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Living in Germany: Settling in as a foreigner, dog days and Currywurst

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Living in Germany: Settling in as a foreigner, dog days and Currywurst
A plate of Currywurst and chips in Berlin. Photo: picture alliance/dpa | Jörg Carstensen

In our weekly roundup about life in Germany we look at the difficulties of settling into the country, snacks and cooling down on hot summer days.


The difficulties of adapting to life in Germany

With a new culture, language and way of life, settling into any foreign country can be a hard process, and it’s no different in Germany. Even though parts of living in this country are brilliant, there’s no doubt that it can be tough. Many of you shared your experiences with us this week. One thing that struck us was how difficult it can be to find a place to live. Some respondents spoke of facing discrimination. “Flat finding in Berlin is traumatic, especially if you aren’t European or American,” reader Muzaffer told us. Even with a decent salary, Muzaffar said he had had to apply for more than 500 flats before he managed to get one. Others told us of their struggles with cumbersome bureaucracy, the stresses of getting an appointment at the immigration offices, and the lack of understanding for people who can’t speak any German. With Germany unable to fill many jobs, the government wants to make it easier for internationals in the country, including through relaxing citizenship laws. Hopefully some of these things will get better in the coming years - they will have to in order to encourage more people from abroad to build their lives in Germany. 

READ ALSO: 'Nothing is easy': How foreigners struggle to get settled in Germany


Tweet of the week

We kind of admire this German take on sushi involving gherkins, salami and cheese spread. Mahlzeit!

A dog in the water Photo: DPA/ Lukas Fortkord

Where is this? 

In these heat-drenched summer days, spare a thought for our furry friends. It must be a real struggle for them when the heatwaves roll around. This little guy called Miko had the right idea. Here he is cooling off in a pool of water in front of the Viersen rail station in North Rhine-Westphalia on July 19th.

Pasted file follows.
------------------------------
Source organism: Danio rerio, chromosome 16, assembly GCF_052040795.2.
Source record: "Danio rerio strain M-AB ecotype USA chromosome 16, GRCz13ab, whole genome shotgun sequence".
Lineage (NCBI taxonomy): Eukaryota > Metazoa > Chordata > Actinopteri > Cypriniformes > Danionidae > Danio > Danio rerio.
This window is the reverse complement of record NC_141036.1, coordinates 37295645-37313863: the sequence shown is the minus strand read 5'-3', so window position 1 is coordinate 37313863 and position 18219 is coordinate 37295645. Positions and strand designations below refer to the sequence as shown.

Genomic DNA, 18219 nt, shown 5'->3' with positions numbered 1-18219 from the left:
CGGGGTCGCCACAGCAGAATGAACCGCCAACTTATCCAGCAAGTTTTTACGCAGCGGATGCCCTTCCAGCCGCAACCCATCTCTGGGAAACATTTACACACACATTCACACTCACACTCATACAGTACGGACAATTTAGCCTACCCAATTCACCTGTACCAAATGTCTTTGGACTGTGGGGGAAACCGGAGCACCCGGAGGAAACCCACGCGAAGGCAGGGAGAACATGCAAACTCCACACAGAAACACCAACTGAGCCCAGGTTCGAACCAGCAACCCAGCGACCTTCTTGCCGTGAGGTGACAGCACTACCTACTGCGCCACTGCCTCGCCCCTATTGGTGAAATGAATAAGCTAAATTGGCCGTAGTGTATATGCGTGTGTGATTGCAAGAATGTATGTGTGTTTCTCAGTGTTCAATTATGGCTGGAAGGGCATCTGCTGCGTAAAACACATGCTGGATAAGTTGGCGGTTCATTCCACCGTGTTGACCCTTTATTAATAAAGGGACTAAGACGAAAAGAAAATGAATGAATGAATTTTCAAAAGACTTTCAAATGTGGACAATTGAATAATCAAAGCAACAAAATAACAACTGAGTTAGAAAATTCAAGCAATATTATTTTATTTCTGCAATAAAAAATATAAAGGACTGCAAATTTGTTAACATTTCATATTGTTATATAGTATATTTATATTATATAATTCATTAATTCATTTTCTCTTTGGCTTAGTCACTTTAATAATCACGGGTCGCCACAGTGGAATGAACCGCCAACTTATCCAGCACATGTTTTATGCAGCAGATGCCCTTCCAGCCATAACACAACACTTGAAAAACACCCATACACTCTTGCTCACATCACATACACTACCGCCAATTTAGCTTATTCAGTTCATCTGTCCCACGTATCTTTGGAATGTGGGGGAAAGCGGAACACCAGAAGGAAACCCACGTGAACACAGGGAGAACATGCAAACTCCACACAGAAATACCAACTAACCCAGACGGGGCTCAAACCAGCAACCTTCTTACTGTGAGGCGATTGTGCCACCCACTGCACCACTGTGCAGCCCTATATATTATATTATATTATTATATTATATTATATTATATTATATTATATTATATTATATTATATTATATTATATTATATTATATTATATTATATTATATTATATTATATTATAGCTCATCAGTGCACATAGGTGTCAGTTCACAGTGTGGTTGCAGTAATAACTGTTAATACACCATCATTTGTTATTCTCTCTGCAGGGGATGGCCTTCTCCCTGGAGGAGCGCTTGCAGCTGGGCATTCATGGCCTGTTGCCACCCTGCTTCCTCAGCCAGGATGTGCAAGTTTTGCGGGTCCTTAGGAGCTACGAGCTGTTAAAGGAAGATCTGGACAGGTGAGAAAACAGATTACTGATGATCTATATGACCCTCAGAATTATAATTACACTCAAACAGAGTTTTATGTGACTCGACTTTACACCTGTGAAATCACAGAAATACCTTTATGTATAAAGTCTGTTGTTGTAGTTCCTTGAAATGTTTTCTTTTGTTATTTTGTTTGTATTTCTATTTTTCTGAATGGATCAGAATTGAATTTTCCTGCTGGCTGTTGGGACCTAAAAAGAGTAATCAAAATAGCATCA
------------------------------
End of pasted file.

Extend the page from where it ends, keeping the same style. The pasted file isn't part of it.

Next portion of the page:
Did you know?

When it comes to fast food, there are two big contenders in Berlin: the Döner and the Currywurst. Today we’ll talk about Currywurst, a delightful dish that has just the right amount of grease and tangy sauce. But did you know how it came about? The meal of sliced and grilled pork sausage in a sauce made of ketchup and curry powder (and often served with Pommes) is said to be linked to the presence of British soldiers in Berlin after the Second World War. The (now sadly defunct) Currywurst Museum in Berlin said the snack was first created on September 4th, 1949 in the Charlottenburg district of Berlin, on the junction of Kantstraße and Kaiser-Friedrich-Straße by a German woman called Herta Heuwer.

At the time, the area was under the control of the British. In the post-war period, Allied soldiers were introducing new food habits to Germany, such as eating tomato ketchup with steak, US-style. This was adapted to eating sausage with ketchup. Curry powder was brought over by the British (who were influenced by their former colony of India). Frau Heuwer is said to have traded with British soldiers for the key ingredients of ketchup and curry powder. She then combined the tomato sauce with the curry powder and served it with pork sausage. What she used in her sauce recipe remains secret to this day, and she patented her “Chillup Soße” in 1959. However, there are other theories. Author Uwe Timm says Currywurst actually emerged in Hamburg in 1947. Whatever the truth, we’re glad this yummy snack exists. 

Thanks for reading,

Rachel and Imogen @ The Local Germany 

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